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Hootsuite report: Only 10% of CEOs are active on social media in APAC


By Benjamin Cher | Reporter

June 13, 2017 | 4 min read

Only one tenth of chief executives in Asia Pacific are active on social media according to a Hootsuite report, Social Executive: How to Influence Trust, Transparency, and the Bottom Line.

Social media becoming less ‘fun’ for consumers and brands need to go back to basics, says study

Senior executives in APAC are dormant on social media

However, when further segmented into separate regions, 93% of ASEAN 100 companies have a social media presence with 53% of CEOs from ASEAN 100 companies active on socail media. This is higher than leaders of Fortune 500 companies (39%).

This report follows a recent one about how Instagram users in Australia engage with food and hospitality brands.

“In order to communicate the ideas and beliefs that drive us, and to invite conversations around the same, meaningful presence on social media becomes absolutely vital. The value it has created for Futurebrands is both tangible, in terms of greater interest in the advisory service we offer, and intangible, by way of the kind of engaged conversations we have sparked off through our social media provocations,” said Santosh Desai, managing director & CEO, Futurebrands, India.

Meanwhile 70% of CEOs believe that participating on social media is risky.

“Corporate reputation and business performance are increasingly dependent on social media. Social executives have more success inspiring employees, attracting new customers and talent, and building loyalty and trust,” said Rich Meiklejohn, general manager, Asia Pacific, Hootsuite.

“Having the support and involvement of all teams within an organisation is crucial to help executives build an active professional brand on social media channels,” he added.

"We’ve encouraged employees to explore how online discourse through social media can empower them as global professionals, innovators and citizens. Through these interactions, IBM's greatest asset—the expertise of its employees—can be shared with clients, shareholders, and the communities in which we operate." Nishan Weerasinghe, chief marketing officer, IBM Systems for cloud Platforms, Asia Pacific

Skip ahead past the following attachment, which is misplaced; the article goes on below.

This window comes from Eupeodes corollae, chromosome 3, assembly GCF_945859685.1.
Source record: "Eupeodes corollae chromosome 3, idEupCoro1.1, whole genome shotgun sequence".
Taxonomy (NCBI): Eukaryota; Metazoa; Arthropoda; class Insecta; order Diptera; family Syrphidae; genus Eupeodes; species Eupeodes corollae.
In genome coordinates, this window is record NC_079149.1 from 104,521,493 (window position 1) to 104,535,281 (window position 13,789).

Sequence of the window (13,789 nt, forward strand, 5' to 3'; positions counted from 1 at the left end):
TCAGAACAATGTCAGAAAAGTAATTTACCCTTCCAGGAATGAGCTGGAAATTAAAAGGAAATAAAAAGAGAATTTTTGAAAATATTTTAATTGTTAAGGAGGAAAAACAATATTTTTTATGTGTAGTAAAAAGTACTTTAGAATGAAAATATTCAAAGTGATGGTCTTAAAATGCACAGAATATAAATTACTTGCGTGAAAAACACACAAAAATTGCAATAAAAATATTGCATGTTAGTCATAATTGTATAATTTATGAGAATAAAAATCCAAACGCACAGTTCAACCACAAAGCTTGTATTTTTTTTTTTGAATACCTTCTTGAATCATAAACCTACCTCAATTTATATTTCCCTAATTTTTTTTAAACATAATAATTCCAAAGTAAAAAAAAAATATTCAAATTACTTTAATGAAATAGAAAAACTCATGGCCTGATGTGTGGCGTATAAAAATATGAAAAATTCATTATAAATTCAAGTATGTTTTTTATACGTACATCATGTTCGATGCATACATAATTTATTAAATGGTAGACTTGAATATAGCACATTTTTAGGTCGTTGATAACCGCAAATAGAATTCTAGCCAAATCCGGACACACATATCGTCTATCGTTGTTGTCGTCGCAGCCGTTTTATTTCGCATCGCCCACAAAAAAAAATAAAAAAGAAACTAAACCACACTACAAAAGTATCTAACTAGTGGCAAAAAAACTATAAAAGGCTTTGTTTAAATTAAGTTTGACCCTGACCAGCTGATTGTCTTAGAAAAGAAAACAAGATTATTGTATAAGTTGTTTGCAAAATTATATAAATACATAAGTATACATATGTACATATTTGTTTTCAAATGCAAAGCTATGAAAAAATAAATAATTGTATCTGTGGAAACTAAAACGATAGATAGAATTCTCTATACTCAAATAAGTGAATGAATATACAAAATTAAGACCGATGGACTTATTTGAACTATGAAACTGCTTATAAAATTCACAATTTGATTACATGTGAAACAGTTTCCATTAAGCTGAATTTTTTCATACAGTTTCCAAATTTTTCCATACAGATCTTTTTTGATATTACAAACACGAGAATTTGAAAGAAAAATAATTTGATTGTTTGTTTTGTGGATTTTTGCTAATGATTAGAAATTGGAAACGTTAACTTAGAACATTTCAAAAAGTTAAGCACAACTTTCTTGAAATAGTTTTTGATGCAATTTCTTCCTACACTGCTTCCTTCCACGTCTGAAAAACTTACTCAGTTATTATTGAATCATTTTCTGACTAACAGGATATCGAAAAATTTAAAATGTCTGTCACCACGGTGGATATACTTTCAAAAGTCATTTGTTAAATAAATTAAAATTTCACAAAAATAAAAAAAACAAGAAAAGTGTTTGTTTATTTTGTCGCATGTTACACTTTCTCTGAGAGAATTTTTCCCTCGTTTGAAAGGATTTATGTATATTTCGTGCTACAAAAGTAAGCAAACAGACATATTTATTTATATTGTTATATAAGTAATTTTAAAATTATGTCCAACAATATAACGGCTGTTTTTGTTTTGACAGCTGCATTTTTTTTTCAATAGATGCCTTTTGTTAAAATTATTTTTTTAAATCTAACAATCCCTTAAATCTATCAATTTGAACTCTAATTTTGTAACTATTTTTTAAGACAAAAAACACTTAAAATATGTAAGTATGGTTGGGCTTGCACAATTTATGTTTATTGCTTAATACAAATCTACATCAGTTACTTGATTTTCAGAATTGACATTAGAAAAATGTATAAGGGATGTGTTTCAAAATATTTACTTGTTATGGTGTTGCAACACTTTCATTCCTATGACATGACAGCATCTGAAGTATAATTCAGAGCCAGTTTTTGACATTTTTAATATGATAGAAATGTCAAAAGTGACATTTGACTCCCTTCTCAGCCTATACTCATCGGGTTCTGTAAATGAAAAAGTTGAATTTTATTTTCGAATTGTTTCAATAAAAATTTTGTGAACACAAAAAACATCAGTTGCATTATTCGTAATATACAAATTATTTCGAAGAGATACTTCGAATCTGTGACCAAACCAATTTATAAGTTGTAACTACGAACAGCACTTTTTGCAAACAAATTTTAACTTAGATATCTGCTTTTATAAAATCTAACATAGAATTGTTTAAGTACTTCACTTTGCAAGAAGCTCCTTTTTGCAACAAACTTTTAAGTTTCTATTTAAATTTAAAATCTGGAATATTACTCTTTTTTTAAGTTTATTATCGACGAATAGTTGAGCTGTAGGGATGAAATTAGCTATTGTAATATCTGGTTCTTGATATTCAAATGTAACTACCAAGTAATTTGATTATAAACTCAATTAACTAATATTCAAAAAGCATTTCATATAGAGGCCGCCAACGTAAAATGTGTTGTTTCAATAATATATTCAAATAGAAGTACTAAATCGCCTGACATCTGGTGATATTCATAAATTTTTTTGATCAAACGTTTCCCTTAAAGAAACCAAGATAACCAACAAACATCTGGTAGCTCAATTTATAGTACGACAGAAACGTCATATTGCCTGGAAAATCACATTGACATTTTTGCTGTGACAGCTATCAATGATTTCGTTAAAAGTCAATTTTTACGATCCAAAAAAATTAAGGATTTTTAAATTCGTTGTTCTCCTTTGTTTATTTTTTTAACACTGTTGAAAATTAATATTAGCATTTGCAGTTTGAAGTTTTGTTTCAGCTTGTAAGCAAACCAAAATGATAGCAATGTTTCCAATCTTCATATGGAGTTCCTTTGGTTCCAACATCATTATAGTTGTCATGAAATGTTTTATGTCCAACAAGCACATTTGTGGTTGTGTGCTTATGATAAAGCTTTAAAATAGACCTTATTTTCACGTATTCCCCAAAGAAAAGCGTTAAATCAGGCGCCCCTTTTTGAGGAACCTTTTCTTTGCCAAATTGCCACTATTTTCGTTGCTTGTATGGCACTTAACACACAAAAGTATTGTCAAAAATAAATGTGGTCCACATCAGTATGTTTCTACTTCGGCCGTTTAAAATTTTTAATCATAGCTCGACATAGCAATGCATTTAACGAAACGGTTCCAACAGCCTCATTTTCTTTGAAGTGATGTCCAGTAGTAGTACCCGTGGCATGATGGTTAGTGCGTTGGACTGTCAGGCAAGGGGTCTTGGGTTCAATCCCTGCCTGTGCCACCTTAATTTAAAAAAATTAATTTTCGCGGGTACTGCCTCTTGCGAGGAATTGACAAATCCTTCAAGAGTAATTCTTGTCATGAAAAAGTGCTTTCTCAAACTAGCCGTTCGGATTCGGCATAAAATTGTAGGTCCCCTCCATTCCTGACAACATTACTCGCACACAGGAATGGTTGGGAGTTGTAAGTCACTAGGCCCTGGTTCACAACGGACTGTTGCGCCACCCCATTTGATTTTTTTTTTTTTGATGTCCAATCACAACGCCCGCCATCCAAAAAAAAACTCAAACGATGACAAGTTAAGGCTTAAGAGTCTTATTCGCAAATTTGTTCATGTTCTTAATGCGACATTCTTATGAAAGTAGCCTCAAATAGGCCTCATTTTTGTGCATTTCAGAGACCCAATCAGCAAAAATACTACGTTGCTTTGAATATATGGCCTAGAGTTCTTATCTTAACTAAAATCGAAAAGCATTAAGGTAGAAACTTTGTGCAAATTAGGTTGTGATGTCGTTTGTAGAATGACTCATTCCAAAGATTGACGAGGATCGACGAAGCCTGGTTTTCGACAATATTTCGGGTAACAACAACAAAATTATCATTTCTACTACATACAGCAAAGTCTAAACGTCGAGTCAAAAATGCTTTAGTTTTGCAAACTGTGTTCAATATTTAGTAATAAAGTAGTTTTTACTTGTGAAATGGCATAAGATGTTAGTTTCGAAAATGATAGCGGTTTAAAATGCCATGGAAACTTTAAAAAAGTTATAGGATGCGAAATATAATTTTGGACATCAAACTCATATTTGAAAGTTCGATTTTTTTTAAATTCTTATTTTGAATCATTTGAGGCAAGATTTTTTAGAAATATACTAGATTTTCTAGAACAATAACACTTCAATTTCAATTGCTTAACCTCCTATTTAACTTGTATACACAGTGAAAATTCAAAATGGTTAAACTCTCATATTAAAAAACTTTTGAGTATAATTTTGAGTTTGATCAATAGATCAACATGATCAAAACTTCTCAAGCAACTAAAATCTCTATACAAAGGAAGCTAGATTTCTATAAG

However, is the sacrifice between brand messaging and expressing personality by senior executives worth the risk?

“Consumers today expect brands to be more human, authentic and trustworthy. As brand ambassadors, CEOs and key executives can put a human face to the brand. Companies with leaders active on social media are perceived 23% more positively. Even in challenging situations, CEOs with a track record of timely responses to difficult questions, such as Tony Fernandez at AirAsia have created measurable improvements in perception,” said Roger Graham, senior director, growth and marketing, APAC, Hootsuite.

Even the potential onslaught of negative feedback hitting the senior executives from the public could prove to be a boon.

“Customers will provide positive and negative feedback on social and both represent an opportunity to show an authentic side of brand leadership. Handling feedback well will foster trust and will demonstrate that the executive is actively involved in the betterment of the customer experience,” said Graham.

“With the proliferation of digital profiles and information, it’s nearly impossible for executives to hide from public opinion and specific social connections provide a unique opportunity to manage the messaging directly. The alternative would be for the customers to share within their closed, private circles, where the brand may not be in a position to respond until it’s too late,” he added.

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